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Not sure if this questions is stupid.

But when I was doing some (small) side projects. I always surf the Internet and try to find some 3rd libraries (best free), and then build my own.

Some are control extensions such as File System Browser Tree view. Some of these libs are very popular, such as iTextSharp. Some are very niche and are just for parsing some proprietary file formats.

I am just wanting to ask, are you also doing like this? (using 3rd party libs for your own projects?

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3 Answers 3

My opinion, but I could be wrong is: Whenever I need a component that does something I need, for example "manage a ZIP file in C#", I first start looking on the web and see what code and/or components I can find.

Most of the time you can find code very easily, because you probably aren't the first that wants to do this. Then I am looking at the complete components too, for example Chilkat has some nice components for managing ZIPs.

The advantage with components like this is, that they are under development for a long time and have most bugs figured out already. Sure, sometimes they cost money but if such a component costs only a couple of hundred dollars, it most of the time is cheaper to just buy it, then to develop it yourself (which requires more extensive testing again).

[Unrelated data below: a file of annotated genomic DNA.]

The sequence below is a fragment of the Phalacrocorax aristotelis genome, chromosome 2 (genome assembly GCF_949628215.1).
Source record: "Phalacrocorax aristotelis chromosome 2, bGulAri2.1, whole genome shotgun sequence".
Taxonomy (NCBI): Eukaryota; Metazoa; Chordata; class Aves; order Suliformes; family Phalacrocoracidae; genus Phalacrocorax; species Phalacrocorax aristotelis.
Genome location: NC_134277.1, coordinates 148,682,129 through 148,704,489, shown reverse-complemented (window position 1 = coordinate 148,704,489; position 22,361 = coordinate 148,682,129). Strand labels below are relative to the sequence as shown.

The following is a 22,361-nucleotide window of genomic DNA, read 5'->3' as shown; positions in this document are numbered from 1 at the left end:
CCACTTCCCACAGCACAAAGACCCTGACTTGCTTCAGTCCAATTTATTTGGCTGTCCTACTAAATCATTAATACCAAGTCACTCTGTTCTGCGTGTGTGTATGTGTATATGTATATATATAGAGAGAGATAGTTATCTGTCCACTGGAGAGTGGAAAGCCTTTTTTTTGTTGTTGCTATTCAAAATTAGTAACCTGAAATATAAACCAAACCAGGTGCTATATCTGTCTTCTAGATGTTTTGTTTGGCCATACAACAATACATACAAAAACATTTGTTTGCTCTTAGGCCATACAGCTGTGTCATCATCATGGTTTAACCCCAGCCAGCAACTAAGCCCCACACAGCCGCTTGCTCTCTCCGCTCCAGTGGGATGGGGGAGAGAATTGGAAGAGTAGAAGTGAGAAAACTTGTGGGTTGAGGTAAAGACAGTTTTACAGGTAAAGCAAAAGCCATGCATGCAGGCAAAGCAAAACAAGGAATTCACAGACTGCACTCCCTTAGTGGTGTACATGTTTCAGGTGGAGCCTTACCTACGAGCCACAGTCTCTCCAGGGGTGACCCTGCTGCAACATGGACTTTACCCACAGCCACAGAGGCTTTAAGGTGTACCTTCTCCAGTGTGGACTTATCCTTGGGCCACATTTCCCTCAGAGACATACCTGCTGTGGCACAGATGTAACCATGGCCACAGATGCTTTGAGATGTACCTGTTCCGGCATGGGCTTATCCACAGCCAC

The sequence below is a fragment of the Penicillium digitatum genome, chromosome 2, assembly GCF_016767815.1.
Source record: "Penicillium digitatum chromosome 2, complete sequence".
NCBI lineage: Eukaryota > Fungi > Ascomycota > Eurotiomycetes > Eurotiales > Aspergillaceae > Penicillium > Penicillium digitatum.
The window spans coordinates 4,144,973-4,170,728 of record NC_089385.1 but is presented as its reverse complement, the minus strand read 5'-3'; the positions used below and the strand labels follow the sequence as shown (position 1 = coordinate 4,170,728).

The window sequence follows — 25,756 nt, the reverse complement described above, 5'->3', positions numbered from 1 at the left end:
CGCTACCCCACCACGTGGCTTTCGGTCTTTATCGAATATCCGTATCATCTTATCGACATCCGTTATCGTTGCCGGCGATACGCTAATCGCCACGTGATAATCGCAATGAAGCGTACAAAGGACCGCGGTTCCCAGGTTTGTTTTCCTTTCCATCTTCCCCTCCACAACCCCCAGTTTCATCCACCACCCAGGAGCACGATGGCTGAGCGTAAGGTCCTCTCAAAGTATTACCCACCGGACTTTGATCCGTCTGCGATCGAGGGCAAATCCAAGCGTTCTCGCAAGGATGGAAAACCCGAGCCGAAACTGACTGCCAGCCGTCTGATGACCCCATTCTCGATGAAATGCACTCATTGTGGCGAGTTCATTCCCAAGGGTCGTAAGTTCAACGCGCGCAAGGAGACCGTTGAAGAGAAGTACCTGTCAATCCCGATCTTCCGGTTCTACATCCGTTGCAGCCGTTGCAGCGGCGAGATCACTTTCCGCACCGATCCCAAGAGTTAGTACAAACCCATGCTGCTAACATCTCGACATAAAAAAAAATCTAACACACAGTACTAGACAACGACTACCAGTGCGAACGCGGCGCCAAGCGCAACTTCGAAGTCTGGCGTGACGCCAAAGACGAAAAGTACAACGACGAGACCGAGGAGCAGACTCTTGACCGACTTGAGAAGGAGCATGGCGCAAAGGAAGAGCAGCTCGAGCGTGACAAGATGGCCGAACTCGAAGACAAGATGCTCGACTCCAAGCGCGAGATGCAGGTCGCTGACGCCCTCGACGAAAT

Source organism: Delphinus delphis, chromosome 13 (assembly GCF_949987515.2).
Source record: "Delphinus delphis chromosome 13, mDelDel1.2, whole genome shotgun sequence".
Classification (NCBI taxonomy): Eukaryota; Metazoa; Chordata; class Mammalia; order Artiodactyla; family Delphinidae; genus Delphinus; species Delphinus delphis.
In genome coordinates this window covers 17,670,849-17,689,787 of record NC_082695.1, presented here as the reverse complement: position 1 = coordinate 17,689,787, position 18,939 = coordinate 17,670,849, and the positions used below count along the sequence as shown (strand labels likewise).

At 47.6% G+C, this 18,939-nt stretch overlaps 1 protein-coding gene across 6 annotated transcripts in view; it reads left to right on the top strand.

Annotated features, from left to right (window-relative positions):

My boss always asks: which is cheaper? Build the complete thing yourself or just buy it online from a party which knows what they are doing?

Same thing went for the Telerik (www.telerik) control set. Sure the set costs like 1500 dollar or something, but creating the controls we needed probably costs us about 3 times as much.

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It is very common to develop using 3rd party libraries and component but like any other engineering choice, it is a tradeoff of various risks and benefits.

Choosing to use a 3rd party library that is closed source carries the greatest risk since if there is ever a problem, you are at the mercy of the provider to fix it. Therefore, choose a company that has a long, reliable track record.

If the library is open source, then you will always have the option to fix any problems yourself. Many might argue this point but you may find technical help/references a little harder to come by however.

I would in fact recommend always looking for an open source library before attempting to write any code for something that is likely to already have been done. Most open source libraries have been worked on by much more than one person and have been refined to avoid many pitfalls that you may not be aware of. Take advantage of it. And free yourself to focus on the issues that are unique to your problem.

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I think is ok if you understand what are you doing, and not just monkey paste someone else code.

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"MONKEY PASTE" - Trademark that and make millions! –  madcolor Apr 18 '09 at 23:36

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